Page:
Thursday, November 13, 2014
AFI Fest 2014 Reality Review A New Nightmare From Dupieux
interview we had with director Quentin Dupieux and actress ÉlodieBouchez.
Confusing. Gross. Humorous. A man in a dress. A pig with a tape inside it. A director trying to make a film. They all connect in a surreal new nightmare from director Quentin Dupieux, maker of the mind-bending Rubber and Wrong, in his latest film Reality. Reality is a hard film to describe, and easily could be put into someone's artsy, post-modern pile of things I'm not going to watch. You shouldn't though or you'll miss out some surreal funny moments.
Dupieux is the modern French filmmaker showing off strange ideas, very central to his own thoughts and feelings, yet anyone can relate to. He does this in the strangest way possible by constructing a nightmare for a film director trying to shoot his first big studio film. We're trapped in the nightmare alongside him, Jason Tantra, played by Alan Chabat. What is a breakdown and the frustration of Jason trying to get his film made, given a task of getting an award for the best death scream, easily connects on the simplest of levels of any person trying to get anything done. It's completely meta for filmmakers themselves. For anyone watching it's a frustratingly fun film of some one getting a task done stuck in a dream. You can remember from having dreams yourselves that can be impossible before waking up.
The other achievement is getting laughs from strange moments like a Superintendent, played by Eric Wareheim, being told by a little girl that she'll tell everyone he wears a dress if he tries to take away a mysterious tape she has. The dress was something he thought only happened in a dream of his.
Social interactions that characters have with each other and the people they meet are just ridiculous. Every conversation or word from someone's mouth is so strangely put out it's a joke.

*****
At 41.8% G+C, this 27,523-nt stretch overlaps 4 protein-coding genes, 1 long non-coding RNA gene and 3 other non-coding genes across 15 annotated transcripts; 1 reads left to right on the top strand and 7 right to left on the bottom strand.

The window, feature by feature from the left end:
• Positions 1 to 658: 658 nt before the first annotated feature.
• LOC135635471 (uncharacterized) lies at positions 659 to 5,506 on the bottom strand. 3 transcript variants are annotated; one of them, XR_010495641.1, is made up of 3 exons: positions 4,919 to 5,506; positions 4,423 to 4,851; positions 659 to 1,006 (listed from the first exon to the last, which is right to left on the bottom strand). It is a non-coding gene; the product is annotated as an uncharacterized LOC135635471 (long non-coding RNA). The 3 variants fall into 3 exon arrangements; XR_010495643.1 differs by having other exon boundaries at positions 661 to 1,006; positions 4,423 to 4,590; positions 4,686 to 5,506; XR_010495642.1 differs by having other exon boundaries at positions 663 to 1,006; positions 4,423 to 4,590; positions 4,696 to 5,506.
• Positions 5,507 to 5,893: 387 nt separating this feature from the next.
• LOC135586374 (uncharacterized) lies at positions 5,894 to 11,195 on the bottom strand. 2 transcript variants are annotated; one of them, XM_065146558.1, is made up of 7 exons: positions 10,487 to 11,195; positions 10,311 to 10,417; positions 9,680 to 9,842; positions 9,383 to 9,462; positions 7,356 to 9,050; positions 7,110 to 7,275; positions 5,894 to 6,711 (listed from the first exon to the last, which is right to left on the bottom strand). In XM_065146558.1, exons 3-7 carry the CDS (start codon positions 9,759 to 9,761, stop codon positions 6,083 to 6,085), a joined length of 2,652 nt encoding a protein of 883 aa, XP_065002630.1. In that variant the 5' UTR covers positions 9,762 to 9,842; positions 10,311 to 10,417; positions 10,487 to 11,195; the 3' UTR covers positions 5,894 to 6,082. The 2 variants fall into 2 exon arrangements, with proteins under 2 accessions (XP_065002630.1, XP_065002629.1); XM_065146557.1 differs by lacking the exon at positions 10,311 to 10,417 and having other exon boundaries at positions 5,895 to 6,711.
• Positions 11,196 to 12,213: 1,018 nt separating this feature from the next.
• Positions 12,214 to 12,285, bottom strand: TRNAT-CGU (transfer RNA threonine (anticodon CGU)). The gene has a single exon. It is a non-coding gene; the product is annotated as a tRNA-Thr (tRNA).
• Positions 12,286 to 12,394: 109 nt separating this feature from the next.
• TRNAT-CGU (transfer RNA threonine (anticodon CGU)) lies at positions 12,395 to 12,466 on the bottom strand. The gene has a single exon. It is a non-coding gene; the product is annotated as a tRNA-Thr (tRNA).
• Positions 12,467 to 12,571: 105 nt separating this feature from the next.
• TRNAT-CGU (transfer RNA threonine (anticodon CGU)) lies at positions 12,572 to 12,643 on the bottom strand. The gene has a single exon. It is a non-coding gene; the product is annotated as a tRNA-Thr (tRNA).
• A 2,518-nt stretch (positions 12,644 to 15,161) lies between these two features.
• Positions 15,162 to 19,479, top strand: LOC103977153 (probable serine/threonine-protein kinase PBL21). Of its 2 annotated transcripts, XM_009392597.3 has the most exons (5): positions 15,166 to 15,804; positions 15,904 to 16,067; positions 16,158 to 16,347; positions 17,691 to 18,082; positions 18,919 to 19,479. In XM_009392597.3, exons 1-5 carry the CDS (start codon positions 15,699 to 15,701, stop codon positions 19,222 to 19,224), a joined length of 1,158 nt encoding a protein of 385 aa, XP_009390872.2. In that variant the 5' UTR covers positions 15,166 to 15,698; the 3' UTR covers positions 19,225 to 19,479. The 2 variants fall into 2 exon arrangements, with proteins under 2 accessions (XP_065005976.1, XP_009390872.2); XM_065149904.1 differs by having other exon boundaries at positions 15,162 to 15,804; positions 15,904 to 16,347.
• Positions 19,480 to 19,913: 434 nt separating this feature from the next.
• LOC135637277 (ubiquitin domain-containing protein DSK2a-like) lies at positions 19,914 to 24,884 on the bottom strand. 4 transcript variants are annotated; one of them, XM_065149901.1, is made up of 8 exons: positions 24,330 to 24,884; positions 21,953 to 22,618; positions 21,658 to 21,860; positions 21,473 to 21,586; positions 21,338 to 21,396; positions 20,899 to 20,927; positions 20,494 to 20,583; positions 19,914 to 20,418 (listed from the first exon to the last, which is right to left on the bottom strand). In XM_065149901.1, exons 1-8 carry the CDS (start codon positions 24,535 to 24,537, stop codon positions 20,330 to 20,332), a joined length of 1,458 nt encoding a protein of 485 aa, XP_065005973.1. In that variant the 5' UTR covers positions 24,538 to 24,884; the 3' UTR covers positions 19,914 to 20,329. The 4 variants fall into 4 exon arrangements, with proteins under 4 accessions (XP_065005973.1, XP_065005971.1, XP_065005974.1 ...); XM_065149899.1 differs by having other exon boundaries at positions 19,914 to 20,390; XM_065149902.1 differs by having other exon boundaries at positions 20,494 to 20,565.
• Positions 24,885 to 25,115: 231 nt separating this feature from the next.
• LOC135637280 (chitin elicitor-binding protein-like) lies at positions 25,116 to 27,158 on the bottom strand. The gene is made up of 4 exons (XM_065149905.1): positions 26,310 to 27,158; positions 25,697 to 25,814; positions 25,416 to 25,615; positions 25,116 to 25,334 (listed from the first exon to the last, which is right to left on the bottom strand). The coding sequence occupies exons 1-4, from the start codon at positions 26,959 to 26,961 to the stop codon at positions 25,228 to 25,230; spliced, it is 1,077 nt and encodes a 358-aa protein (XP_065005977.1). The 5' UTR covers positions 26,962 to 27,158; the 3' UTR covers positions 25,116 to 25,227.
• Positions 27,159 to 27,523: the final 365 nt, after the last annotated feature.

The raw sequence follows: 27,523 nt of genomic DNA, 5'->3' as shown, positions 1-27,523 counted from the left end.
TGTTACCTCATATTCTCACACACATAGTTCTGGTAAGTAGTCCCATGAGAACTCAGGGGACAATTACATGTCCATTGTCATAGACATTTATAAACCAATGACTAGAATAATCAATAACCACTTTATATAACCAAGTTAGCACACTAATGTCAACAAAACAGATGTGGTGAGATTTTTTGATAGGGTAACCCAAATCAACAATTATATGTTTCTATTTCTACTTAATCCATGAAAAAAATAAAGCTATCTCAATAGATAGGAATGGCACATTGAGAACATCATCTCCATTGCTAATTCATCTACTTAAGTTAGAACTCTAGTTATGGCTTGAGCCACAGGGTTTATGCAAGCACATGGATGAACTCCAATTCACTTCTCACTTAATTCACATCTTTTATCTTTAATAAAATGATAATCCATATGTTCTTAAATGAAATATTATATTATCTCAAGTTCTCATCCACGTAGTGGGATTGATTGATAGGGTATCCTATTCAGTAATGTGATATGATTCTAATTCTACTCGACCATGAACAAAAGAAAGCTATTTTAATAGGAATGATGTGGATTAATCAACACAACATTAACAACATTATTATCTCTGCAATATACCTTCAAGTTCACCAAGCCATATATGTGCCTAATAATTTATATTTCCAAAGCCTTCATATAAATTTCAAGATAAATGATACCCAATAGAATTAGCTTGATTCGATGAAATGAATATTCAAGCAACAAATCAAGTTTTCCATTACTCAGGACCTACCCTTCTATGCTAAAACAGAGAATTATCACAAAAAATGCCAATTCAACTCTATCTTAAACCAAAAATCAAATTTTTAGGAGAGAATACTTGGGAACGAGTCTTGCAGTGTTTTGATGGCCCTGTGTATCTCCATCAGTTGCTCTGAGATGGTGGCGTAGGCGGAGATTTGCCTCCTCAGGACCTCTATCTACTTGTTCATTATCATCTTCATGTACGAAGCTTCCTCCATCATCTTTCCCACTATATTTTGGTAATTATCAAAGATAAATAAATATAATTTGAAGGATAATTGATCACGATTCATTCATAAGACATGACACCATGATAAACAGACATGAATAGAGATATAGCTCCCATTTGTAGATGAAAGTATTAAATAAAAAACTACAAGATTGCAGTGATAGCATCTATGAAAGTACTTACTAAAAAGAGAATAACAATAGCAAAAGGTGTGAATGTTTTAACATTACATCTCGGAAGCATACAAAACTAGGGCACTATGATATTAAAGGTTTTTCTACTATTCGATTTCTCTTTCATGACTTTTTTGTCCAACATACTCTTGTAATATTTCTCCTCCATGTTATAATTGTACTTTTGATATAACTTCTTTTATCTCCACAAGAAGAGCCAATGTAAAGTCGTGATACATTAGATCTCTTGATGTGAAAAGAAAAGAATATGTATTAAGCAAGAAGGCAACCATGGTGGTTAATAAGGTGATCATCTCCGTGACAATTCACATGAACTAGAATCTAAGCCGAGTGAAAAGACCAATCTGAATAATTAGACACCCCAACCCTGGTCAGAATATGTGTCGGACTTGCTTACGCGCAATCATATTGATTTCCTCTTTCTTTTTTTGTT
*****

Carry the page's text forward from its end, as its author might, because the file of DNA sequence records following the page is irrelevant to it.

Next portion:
The story mostly revolves around Jason trying to get his film made and spins off to the other characters and how they are each connected. It starts strangely enough with a young girl named Reality, played by Kyla Kenedy. While Jason tries to solve the problem with his film. Reality tries to find out what lies in a mysterious tape. All the while the people they interact with have their own surreal segments that connect with each other.
One of the most surreal moments is Jason seeing is own film playing in theaters. "Waves" is a play on Quentin's previous film Rubber. Instead of a tire killing people, like in Rubber, TV's are killing with invisible waves. The bloodshed we see is over-the-top gore from 80'sand 90's horror films with blood exploding and spurting out of people's heads. This is all happening as Jason pleads with an audience to stop watching, because the film hasn't come out yet. His girlfriend, played by Élodie Bouchez, as Alice, sinks away in her seat as the audience tells him to get lost. On his way out we see Rubber 2 was also playing in the theater.
This surreal comedy can take sometime to get use to for a new viewer of Qunetin's work. Achieving an easier flow than Quentin's last two films Wrong and Wrong Cops, the film eases in on you with funny surreal moments matched by the ho-hum conversations you have with an average person in line. Reality is a silly, bizarre farce of someone trying to start their first big movie, we think...